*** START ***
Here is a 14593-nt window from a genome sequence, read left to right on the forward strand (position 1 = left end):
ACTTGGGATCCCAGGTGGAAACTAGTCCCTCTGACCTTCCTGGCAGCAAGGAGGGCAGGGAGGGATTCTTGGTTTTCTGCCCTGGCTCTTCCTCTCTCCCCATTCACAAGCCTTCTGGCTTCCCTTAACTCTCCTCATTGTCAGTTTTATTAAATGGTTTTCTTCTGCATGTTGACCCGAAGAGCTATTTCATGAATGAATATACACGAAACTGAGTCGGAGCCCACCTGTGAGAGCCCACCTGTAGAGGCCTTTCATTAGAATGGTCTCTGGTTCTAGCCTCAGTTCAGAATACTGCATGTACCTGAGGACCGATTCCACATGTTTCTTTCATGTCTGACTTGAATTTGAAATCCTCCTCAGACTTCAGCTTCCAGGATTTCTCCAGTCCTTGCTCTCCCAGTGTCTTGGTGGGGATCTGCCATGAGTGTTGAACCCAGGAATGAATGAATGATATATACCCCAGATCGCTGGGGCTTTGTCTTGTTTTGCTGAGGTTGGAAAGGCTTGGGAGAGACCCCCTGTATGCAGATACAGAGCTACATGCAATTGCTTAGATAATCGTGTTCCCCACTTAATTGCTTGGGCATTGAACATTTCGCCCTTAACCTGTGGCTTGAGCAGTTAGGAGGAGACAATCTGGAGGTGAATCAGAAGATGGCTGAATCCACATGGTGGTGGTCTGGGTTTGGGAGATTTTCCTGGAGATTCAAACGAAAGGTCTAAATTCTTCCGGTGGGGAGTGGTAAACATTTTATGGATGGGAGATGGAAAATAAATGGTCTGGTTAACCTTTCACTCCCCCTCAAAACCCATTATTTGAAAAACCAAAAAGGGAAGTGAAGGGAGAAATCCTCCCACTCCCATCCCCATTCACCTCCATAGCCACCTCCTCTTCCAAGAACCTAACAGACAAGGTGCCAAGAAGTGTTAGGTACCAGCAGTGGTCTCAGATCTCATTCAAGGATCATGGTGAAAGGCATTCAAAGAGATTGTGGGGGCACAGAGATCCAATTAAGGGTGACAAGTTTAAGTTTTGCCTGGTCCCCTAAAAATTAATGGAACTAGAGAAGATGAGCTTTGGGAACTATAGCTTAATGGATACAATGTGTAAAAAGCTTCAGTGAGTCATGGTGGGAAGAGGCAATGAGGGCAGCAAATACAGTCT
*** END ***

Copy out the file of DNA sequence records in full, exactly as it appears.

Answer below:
Here is a 14593-nt window from a genome sequence, read left to right on the forward strand (position 1 = left end):
ACTTGGGATCCCAGGTGGAAACTAGTCCCTCTGACCTTCCTGGCAGCAAGGAGGGCAGGGAGGGATTCTTGGTTTTCTGCCCTGGCTCTTCCTCTCTCCCCATTCACAAGCCTTCTGGCTTCCCTTAACTCTCCTCATTGTCAGTTTTATTAAATGGTTTTCTTCTGCATGTTGACCCGAAGAGCTATTTCATGAATGAATATACACGAAACTGAGTCGGAGCCCACCTGTGAGAGCCCACCTGTAGAGGCCTTTCATTAGAATGGTCTCTGGTTCTAGCCTCAGTTCAGAATACTGCATGTACCTGAGGACCGATTCCACATGTTTCTTTCATGTCTGACTTGAATTTGAAATCCTCCTCAGACTTCAGCTTCCAGGATTTCTCCAGTCCTTGCTCTCCCAGTGTCTTGGTGGGGATCTGCCATGAGTGTTGAACCCAGGAATGAATGAATGATATATACCCCAGATCGCTGGGGCTTTGTCTTGTTTTGCTGAGGTTGGAAAGGCTTGGGAGAGACCCCCTGTATGCAGATACAGAGCTACATGCAATTGCTTAGATAATCGTGTTCCCCACTTAATTGCTTGGGCATTGAACATTTCGCCCTTAACCTGTGGCTTGAGCAGTTAGGAGGAGACAATCTGGAGGTGAATCAGAAGATGGCTGAATCCACATGGTGGTGGTCTGGGTTTGGGAGATTTTCCTGGAGATTCAAACGAAAGGTCTAAATTCTTCCGGTGGGGAGTGGTAAACATTTTATGGATGGGAGATGGAAAATAAATGGTCTGGTTAACCTTTCACTCCCCCTCAAAACCCATTATTTGAAAAACCAAAAAGGGAAGTGAAGGGAGAAATCCTCCCACTCCCATCCCCATTCACCTCCATAGCCACCTCCTCTTCCAAGAACCTAACAGACAAGGTGCCAAGAAGTGTTAGGTACCAGCAGTGGTCTCAGATCTCATTCAAGGATCATGGTGAAAGGCATTCAAAGAGATTGTGGGGGCACAGAGATCCAATTAAGGGTGACAAGTTTAAGTTTTGCCTGGTCCCCTAAAAATTAATGGAACTAGAGAAGATGAGCTTTGGGAACTATAGCTTAATGGATACAATGTGTAAAAAGCTTCAGTGAGTCATGGTGGGAAGAGGCAATGAGGGCAGCAAATACAGTCT